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Roma in Central and Eastern Europe

The presence of Roma from Central and Eastern European countries in Member States of the European Union shows the inadequacy of examining the situation of Roma in the EU in isolation from the wider European context.  Furthermore, the new wave of Roma migration from Central and Eastern European countries has provoked debate and discussion on the plight of Roma asylum-seekers.  Against this background and in the context of the enlargement of the EU it is important therefore to focus on the circumstances of Roma in Central and Eastern European countries.  This brief overview does not pretend to present a comprehensive picture of Roma and does not focus on the many positive developments in terms of self-organisation, cultural developments or other achievements.  The focus is on the discrimination and racism in line with the purpose of this report.

There are an estimated eight to ten million Roma/Gypsies/Travellers living in Europe with substantial populations in Albania, Bulgaria, the Czech Republic, Hungary, Poland, Romania, Slovakia, Turkey.  In the EU the largest Roma/Gypsy/Traveller populations are in Spain, France, Germany, Italy, Greece and the United Kingdom.  A Council of Europe report points out that this population differs from other minority ethnic groups in that they do not have a common homeland and that they are one of the few groups who have never resorted to armed struggle and violence to promote their cause.  “Yet the history of the Gypsies is one of discrimination, exclusion and persecution of which they have almost always been the victims, wherever they have found themselves.  During the Second World War they were used by the Nazis for their racist biological experiments, before being exterminated in concentration camps; between 300,000 and 600,000 are believed to have perished in this way” (Council of Europe, European Committee on Migration, The Situation of Gypsies (Roma and Sinti) in Europe, Strasbourg, 1995).

According to Rom activist Rudko Kawczynski:  “The main problems confronting the Roma is racism.  Poverty, lack of education, unemployment, and cultural deprivation are the results of society’s hostility toward the Roma.  As such they are symptoms and not the core of the problem.”  (Roma Rights Newsletter, Spring 1997)

The International Romani Union issued a statement calling for the protection of Roma/Sinti:  

“In Ex-Yugoslavia and Romania, for example, the Roma are faced with pogroms and slaughter by nationalistic chauvinistic parties or paramilitary units, and pogroms against Roma have also been reported in Hungary, Czechoslovakia, Poland and Ukrania as well as in Germany.”  (International Romani Union, Berlin, 1992).

In Central and Eastern Europe under the various communist governments, policies in relation to Roma were characterised by assimilation and forced settlement.  Initially the tendency was to focus on their status as an economically underprivileged group but this tendency was replaced by more repressive measures outlawing nomadism and attempts to wipe out traditional Roma culture.  In Bulgaria, for instance, there was a policy to “Bulgarianise” Roma, i.e. to eliminate Roma identity and culture.  Roma in Bulgaria, comprising about 6% of the total population, have a long history of persecution, expulsion, and forced sedentarism.  The consequences of these policies are still evident in the ghetto-like conditions of many Roma, the lack of basic facilities and services, difficulties in accessing education and health care and widespread social exclusion.  Reports by Helsinki Watch, for instance, claim that there is widespread discrimination, including allegations against the police and media as well as attacks against Roma by right-wing skinheads.  Efforts to promote Roma rights are led by a minority of Rom intellectuals, the Confederation of Roma and a national lobby, the United Roma Federation.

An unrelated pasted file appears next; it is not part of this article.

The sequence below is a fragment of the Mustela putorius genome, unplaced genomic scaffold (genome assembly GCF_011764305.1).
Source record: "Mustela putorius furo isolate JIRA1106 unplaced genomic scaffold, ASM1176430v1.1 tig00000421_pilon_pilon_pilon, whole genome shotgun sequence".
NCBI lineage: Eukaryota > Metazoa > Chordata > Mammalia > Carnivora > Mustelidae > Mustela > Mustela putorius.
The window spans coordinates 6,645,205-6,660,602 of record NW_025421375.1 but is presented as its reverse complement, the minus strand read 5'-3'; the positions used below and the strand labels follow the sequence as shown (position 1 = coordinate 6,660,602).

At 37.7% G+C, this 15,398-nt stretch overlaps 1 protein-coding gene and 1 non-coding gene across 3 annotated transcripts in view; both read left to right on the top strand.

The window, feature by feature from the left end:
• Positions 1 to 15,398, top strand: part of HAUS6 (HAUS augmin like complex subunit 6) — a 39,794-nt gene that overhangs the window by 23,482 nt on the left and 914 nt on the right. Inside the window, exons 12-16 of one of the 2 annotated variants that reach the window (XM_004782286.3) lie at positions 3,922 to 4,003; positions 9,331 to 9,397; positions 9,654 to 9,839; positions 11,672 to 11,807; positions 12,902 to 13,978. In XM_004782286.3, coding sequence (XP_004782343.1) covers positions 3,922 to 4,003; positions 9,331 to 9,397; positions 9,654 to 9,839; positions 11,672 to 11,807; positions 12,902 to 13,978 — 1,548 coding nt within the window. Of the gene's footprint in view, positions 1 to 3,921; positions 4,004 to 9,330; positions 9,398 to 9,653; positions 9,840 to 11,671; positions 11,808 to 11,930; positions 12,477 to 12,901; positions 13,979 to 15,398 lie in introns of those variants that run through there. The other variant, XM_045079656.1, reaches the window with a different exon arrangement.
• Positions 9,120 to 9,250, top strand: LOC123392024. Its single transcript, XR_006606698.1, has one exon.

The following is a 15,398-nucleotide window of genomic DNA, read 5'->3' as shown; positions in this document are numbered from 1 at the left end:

The social exclusion of Roma is also evident in Albania, where there are over 90,000 Roma.  Many live in very poor circumstances, are unemployed, or work in dead-end, low-pay jobs.  In the Czech Republic, Roma constitute about 2% of the population (i.e. approximately 250,000).  Again, they have a long history of policies and laws restricting their way of life.  Nomadism was forbidden; the Romani language was suppressed. There are reports of sterilisation being rewarded by payments in the context of poverty.  In recent years, right-wing skinheads are also reported to have led attacks against Roma.  President Havel in 1995 attended the unveiling of a memorial to Czech Roma interned in Nazi camps but has been criticised for his silence on contemporary manifestation of racism towards Roma.  Miroslav Sladek, leader of the extremist Association for the Republic of Czechoslovakia called on all city mayors to expel Roma from the territories for the their widespread

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